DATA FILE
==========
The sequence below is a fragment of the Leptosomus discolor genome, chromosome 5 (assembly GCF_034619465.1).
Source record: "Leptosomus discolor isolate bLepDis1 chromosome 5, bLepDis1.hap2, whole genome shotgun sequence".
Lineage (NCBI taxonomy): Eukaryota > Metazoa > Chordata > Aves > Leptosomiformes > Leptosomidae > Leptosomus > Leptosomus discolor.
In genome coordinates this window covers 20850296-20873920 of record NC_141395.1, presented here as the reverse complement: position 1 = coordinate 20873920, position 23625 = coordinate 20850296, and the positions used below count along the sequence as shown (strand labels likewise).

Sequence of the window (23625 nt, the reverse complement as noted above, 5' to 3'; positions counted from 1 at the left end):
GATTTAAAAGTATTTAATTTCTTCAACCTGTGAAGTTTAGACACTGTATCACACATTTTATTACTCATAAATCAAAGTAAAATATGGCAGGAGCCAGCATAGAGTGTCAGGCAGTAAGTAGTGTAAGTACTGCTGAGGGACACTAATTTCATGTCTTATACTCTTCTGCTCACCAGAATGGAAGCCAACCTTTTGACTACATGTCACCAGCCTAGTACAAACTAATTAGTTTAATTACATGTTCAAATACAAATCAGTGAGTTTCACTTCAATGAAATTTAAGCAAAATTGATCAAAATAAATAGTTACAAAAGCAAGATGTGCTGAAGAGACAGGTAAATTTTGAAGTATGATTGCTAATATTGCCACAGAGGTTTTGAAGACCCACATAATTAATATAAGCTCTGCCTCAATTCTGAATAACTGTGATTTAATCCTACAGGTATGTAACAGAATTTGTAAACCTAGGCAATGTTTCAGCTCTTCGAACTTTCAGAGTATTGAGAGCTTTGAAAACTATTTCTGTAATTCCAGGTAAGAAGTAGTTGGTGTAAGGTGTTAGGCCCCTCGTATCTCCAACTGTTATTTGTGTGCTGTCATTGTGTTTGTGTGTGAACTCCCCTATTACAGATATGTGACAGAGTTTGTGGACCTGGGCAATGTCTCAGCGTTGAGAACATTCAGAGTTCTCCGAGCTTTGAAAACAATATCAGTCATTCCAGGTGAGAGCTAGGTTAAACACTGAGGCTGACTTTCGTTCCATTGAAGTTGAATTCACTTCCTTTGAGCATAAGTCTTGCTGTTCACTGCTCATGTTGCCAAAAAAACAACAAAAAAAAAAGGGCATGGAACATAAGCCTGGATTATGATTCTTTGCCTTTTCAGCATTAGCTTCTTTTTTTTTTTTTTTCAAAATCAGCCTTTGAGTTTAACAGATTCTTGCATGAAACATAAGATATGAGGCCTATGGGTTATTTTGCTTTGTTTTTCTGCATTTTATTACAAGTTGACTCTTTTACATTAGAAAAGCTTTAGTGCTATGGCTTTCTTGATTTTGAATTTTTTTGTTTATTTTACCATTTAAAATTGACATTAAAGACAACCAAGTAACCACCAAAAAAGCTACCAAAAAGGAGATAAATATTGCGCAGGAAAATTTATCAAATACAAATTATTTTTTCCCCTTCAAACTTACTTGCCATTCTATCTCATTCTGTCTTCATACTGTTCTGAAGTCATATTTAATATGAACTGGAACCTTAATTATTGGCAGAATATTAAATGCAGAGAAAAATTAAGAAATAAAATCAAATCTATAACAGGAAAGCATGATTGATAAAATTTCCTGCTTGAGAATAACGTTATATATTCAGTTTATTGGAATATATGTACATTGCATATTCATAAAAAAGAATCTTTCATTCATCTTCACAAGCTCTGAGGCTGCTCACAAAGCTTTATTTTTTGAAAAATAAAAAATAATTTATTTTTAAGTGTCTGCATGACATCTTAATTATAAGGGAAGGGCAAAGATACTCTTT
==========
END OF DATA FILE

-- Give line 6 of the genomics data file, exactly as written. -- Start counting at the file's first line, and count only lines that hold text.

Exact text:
GATTTAAAAGTATTTAATTTCTTCAACCTGTGAAGTTTAGACACTGTATCACACATTTTATTACTCATAAATCAAAGTAAAATATGGCAGGAGCCAGCATAGAGTGTCAGGCAGTAAGTAGTGTAAGTACTGCTGAGGGACACTAATTTCATGTCTTATACTCTTCTGCTCACCAGAATGGAAGCCAACCTTTTGACTACATGTCACCAGCCTAGTACAAACTAATTAGTTTAATTACATGTTCAAATACAAATCAGTGAGTTTCACTTCAATGAAATTTAAGCAAAATTGATCAAAATAAATAGTTACAAAAGCAAGATGTGCTGAAGAGACAGGTAAATTTTGAAGTATGATTGCTAATATTGCCACAGAGGTTTTGAAGACCCACATAATTAATATAAGCTCTGCCTCAATTCTGAATAACTGTGATTTAATCCTACAGGTATGTAACAGAATTTGTAAACCTAGGCAATGTTTCAGCTCTTCGAACTTTCAGAGTATTGAGAGCTTTGAAAACTATTTCTGTAATTCCAGGTAAGAAGTAGTTGGTGTAAGGTGTTAGGCCCCTCGTATCTCCAACTGTTATTTGTGTGCTGTCATTGTGTTTGTGTGTGAACTCCCCTATTACAGATATGTGACAGAGTTTGTGGACCTGGGCAATGTCTCAGCGTTGAGAACATTCAGAGTTCTCCGAGCTTTGAAAACAATATCAGTCATTCCAGGTGAGAGCTAGGTTAAACACTGAGGCTGACTTTCGTTCCATTGAAGTTGAATTCACTTCCTTTGAGCATAAGTCTTGCTGTTCACTGCTCATGTTGCCAAAAAAACAACAAAAAAAAAAGGGCATGGAACATAAGCCTGGATTATGATTCTTTGCCTTTTCAGCATTAGCTTCTTTTTTTTTTTTTTTCAAAATCAGCCTTTGAGTTTAACAGATTCTTGCATGAAACATAAGATATGAGGCCTATGGGTTATTTTGCTTTGTTTTTCTGCATTTTATTACAAGTTGACTCTTTTACATTAGAAAAGCTTTAGTGCTATGGCTTTCTTGATTTTGAATTTTTTTGTTTATTTTACCATTTAAAATTGACATTAAAGACAACCAAGTAACCACCAAAAAAGCTACCAAAAAGGAGATAAATATTGCGCAGGAAAATTTATCAAATACAAATTATTTTTTCCCCTTCAAACTTACTTGCCATTCTATCTCATTCTGTCTTCATACTGTTCTGAAGTCATATTTAATATGAACTGGAACCTTAATTATTGGCAGAATATTAAATGCAGAGAAAAATTAAGAAATAAAATCAAATCTATAACAGGAAAGCATGATTGATAAAATTTCCTGCTTGAGAATAACGTTATATATTCAGTTTATTGGAATATATGTACATTGCATATTCATAAAAAAGAATCTTTCATTCATCTTCACAAGCTCTGAGGCTGCTCACAAAGCTTTATTTTTTGAAAAATAAAAAATAATTTATTTTTAAGTGTCTGCATGACATCTTAATTATAAGGGAAGGGCAAAGATACTCTTT